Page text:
Toy aisles are like Hollywood -- every year there are more young faces and fewer of the old ones. There's the new blood: Arthur, the Teletubbies, Bear in the Big Blue House, Pokémon, and Blue and her clues. Then come the middle-aged toys: the residents of Sesame Street, a Muppet or two, Scooby-Doo, and G.I. Joe. But the oldest face belongs to that silly old bear, Winnie the Pooh. Depending on whom you ask, Pooh is either 79 (based on August 14, 1921, the day author A.A. Milne presented his son Christopher Robin with the stuffed bear) or 75 (counting from October 14, 1924, the publication date of Milne's first Pooh book). Either way he's outlived his contemporaries (the Velveteen Rabbit and Rat and Mr. Toad of The Wind in the Willows, to name a few).Like many actors in his age group, he's also had a facelift. About 40 years ago Disney transformed him from Milne and illustrator E.H. Shepherd's pale yellow polar bear to the more human, mustard-yellow bear for its lucrative line of films, books, and merchandise that began with 1961's Winnie the Pooh and the Honey Tree. At the same time, Disney bought the rights that allowed it to produce story lines independent of Milne's original books, When We Were Young, Winnie the Pooh, Now We Are Six, and The House at Pooh Corner. Ironically, while Milne spent most of his post-Pooh career trying to be remembered for his essays, plays, and novels instead of his children's books, it is Pooh instead who is remembered beyond them.
But something strange happened to the Bear of Very Little Brain: He's become known as an intellectual guru. As the kids who were raised with him grew up and went away to school, they made connections between their lessons and the animals of the Hundred Acre Wood. Unlike Christopher Robin, who spent most of his life running from his famous moniker and childhood toys, the rest of us didn't want to leave Pooh gathering dust on a shelf in the nursery.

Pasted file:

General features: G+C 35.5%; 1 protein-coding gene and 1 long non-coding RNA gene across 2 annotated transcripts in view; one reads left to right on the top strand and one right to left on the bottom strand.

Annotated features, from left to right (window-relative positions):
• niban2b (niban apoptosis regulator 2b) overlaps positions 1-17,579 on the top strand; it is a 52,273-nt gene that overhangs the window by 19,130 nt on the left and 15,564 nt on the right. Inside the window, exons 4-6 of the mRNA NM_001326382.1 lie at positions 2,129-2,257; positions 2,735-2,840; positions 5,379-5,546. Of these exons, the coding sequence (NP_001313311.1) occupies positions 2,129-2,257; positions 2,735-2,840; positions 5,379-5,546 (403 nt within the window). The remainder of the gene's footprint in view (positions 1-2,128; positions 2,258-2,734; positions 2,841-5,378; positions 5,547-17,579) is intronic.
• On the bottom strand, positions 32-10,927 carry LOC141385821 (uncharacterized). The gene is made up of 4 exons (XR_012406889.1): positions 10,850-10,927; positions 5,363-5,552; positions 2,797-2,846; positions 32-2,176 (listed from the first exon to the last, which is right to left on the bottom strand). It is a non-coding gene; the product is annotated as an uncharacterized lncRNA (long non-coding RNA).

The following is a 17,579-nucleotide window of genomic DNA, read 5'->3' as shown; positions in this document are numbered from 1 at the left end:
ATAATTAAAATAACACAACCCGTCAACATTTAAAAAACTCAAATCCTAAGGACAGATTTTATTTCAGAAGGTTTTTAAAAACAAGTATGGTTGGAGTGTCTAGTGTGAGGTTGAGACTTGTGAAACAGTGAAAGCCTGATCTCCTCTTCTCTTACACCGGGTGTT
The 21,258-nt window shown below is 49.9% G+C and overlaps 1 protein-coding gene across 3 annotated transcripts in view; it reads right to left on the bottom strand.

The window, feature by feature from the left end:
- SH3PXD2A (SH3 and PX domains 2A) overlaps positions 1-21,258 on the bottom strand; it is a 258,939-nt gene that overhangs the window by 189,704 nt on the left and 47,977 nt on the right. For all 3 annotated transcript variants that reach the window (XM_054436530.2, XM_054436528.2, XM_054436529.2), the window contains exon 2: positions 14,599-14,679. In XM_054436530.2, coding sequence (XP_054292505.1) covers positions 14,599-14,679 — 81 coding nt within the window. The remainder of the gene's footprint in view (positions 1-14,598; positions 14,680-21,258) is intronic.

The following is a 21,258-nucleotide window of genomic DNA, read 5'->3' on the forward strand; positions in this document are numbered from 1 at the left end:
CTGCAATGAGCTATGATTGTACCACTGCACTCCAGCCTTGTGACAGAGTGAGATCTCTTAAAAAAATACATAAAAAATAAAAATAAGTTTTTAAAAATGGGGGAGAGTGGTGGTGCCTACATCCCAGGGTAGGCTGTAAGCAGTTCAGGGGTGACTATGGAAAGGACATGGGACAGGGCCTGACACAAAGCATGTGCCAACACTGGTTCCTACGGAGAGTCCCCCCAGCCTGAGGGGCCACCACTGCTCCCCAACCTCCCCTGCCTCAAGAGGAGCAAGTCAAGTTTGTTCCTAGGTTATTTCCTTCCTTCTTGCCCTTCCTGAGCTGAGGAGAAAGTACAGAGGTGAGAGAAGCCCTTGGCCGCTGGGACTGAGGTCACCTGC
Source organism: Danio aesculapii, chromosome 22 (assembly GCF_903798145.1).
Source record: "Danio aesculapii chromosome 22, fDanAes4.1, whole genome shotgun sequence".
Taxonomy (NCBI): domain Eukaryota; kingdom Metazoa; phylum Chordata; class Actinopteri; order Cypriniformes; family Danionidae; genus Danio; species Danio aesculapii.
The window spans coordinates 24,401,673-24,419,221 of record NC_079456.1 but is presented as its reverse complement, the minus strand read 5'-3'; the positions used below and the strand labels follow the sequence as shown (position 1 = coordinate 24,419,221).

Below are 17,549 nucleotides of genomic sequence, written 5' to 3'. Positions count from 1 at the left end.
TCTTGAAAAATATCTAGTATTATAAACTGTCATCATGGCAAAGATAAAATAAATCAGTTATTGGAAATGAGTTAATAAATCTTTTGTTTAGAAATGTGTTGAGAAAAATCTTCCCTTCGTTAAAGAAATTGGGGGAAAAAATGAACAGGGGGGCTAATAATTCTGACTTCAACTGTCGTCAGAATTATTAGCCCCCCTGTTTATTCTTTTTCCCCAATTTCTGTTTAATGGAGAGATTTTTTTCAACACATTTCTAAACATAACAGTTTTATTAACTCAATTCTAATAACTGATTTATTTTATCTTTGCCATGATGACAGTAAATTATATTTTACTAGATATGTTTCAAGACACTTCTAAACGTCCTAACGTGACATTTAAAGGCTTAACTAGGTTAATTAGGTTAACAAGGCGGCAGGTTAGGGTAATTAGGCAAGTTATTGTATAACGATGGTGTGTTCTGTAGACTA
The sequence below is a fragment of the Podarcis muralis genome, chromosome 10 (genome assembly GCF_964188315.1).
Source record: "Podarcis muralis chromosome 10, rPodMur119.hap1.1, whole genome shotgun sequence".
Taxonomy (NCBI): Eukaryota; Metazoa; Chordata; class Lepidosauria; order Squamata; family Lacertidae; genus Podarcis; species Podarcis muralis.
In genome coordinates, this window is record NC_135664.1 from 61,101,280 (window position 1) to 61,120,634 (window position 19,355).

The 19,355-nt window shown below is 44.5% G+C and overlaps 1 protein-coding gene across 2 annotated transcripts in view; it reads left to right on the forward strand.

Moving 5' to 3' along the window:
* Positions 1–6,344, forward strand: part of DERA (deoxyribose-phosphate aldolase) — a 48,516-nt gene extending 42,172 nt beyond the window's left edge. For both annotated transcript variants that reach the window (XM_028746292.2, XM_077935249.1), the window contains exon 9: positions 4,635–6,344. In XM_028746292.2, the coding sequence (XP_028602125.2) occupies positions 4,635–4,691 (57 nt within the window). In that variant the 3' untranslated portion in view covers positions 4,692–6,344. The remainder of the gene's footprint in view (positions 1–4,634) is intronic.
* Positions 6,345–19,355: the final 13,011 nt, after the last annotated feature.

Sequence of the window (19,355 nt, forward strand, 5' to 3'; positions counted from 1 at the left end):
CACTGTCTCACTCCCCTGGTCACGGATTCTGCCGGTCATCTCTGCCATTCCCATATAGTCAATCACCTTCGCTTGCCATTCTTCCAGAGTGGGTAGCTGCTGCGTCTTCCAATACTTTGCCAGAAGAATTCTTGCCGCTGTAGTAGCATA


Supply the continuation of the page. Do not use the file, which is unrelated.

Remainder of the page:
Pooh was connected to the Tao and Piglet to the Te in books by Benjamin Hoff. Other books tried to prove that Milne's stories held insight into Western philosophy and the millennium and that Pooh, who couldn't govern himself without being chased by bees or getting his head stuck in a honey pot, was the perfect example for management strategies in business. What's next? The Grinch Who Stole Christmas as an allegory for foreign democracy? Dexter's Laboratory as an allusion to the American and Russian nuclear weapons race?
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Of course, backlash usually follows fame. Performance artist Karen Finley wrote Pooh Unplugged, which transforms the characters' lovable quirks into dangerous obsessions. It barely registered on the Pooh monitor, proving you can't keep a good bear down, even if he is an old geezer.